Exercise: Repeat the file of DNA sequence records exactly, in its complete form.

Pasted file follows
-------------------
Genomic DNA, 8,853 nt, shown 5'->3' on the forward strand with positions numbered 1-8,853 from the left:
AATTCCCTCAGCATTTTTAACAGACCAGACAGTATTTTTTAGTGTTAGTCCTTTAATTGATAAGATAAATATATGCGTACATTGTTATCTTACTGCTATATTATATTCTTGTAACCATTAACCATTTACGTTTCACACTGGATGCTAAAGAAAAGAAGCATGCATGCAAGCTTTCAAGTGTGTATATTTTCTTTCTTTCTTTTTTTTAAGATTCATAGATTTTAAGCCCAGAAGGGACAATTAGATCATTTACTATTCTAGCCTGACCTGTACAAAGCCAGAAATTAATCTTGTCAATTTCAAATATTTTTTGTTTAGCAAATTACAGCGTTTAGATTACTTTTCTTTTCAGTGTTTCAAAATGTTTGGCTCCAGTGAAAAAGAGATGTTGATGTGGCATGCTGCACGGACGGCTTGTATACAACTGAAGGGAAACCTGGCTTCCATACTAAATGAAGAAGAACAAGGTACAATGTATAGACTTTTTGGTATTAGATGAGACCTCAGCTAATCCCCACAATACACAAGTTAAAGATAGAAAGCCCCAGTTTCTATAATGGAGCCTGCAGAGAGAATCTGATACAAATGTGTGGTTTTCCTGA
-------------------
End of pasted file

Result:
Genomic DNA, 8,853 nt, shown 5'->3' on the forward strand with positions numbered 1-8,853 from the left:
AATTCCCTCAGCATTTTTAACAGACCAGACAGTATTTTTTAGTGTTAGTCCTTTAATTGATAAGATAAATATATGCGTACATTGTTATCTTACTGCTATATTATATTCTTGTAACCATTAACCATTTACGTTTCACACTGGATGCTAAAGAAAAGAAGCATGCATGCAAGCTTTCAAGTGTGTATATTTTCTTTCTTTCTTTTTTTTAAGATTCATAGATTTTAAGCCCAGAAGGGACAATTAGATCATTTACTATTCTAGCCTGACCTGTACAAAGCCAGAAATTAATCTTGTCAATTTCAAATATTTTTTGTTTAGCAAATTACAGCGTTTAGATTACTTTTCTTTTCAGTGTTTCAAAATGTTTGGCTCCAGTGAAAAAGAGATGTTGATGTGGCATGCTGCACGGACGGCTTGTATACAACTGAAGGGAAACCTGGCTTCCATACTAAATGAAGAAGAACAAGGTACAATGTATAGACTTTTTGGTATTAGATGAGACCTCAGCTAATCCCCACAATACACAAGTTAAAGATAGAAAGCCCCAGTTTCTATAATGGAGCCTGCAGAGAGAATCTGATACAAATGTGTGGTTTTCCTGA